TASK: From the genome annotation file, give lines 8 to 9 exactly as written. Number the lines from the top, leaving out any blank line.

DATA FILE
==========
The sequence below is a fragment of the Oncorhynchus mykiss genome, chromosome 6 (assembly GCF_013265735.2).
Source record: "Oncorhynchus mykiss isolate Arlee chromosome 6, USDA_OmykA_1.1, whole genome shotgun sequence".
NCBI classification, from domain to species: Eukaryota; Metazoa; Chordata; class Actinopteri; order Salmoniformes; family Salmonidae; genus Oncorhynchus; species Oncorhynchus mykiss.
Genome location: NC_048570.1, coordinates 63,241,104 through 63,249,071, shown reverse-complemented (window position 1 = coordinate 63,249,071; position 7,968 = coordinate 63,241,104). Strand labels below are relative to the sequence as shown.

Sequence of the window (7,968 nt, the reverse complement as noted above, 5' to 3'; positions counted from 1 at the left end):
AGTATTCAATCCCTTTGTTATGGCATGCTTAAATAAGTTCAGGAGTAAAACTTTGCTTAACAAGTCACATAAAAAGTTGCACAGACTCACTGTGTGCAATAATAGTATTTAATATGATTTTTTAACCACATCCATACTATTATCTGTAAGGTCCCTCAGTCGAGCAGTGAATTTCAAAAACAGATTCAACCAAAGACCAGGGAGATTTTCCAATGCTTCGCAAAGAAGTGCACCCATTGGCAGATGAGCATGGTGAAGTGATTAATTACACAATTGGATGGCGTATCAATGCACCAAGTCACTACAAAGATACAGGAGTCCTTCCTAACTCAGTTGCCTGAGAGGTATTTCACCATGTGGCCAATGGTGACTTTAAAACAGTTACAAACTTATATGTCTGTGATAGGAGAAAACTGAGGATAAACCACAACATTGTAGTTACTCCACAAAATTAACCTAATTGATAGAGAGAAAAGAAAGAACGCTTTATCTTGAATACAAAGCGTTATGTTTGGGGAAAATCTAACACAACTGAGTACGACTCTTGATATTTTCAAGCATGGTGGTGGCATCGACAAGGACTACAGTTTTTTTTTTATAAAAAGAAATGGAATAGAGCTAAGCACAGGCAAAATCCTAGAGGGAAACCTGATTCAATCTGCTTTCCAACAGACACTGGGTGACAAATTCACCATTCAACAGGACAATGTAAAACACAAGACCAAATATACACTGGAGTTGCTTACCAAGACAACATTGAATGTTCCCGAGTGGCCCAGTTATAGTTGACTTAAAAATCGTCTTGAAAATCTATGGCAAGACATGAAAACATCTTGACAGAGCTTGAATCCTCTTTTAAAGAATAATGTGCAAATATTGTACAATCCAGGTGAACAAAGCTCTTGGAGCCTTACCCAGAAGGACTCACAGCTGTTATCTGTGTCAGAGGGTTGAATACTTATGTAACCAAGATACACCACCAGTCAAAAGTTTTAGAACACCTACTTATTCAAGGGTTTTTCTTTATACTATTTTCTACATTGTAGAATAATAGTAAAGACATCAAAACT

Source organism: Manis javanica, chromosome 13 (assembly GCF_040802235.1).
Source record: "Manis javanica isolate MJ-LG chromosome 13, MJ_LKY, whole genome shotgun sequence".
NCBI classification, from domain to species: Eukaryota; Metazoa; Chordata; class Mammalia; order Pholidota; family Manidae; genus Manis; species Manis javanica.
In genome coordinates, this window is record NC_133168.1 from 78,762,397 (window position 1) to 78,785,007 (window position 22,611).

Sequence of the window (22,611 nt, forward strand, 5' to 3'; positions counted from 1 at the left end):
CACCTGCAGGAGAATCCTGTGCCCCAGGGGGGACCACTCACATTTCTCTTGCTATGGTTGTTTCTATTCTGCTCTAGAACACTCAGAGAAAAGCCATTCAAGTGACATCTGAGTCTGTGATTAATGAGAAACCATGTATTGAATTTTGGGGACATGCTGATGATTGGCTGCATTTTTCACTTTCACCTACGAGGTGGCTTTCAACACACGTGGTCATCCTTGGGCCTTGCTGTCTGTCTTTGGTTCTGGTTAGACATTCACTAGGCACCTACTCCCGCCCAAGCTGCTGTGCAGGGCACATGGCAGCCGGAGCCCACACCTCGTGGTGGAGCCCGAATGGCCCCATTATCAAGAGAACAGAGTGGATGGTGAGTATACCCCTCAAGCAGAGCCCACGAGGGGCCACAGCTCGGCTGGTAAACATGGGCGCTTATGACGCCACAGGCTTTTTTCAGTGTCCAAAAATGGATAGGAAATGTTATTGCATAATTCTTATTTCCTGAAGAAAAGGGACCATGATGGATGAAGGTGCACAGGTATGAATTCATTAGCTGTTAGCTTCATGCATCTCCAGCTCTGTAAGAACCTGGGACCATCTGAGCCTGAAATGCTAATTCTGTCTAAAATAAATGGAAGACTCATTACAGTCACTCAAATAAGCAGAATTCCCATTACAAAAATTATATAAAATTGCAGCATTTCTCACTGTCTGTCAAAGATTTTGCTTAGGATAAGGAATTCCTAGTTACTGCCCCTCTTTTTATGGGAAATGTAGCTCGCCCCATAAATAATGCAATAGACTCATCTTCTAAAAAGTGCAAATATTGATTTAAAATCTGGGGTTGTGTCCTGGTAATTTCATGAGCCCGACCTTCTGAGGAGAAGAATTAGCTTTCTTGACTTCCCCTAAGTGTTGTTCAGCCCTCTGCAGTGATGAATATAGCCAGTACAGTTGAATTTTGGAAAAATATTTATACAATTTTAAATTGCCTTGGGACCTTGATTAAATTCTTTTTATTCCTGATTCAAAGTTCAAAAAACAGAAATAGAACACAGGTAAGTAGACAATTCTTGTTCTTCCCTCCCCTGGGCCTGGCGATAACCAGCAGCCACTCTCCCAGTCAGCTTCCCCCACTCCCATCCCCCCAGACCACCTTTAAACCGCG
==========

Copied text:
Source record: "Manis javanica isolate MJ-LG chromosome 13, MJ_LKY, whole genome shotgun sequence".
NCBI classification, from domain to species: Eukaryota; Metazoa; Chordata; class Mammalia; order Pholidota; family Manidae; genus Manis; species Manis javanica.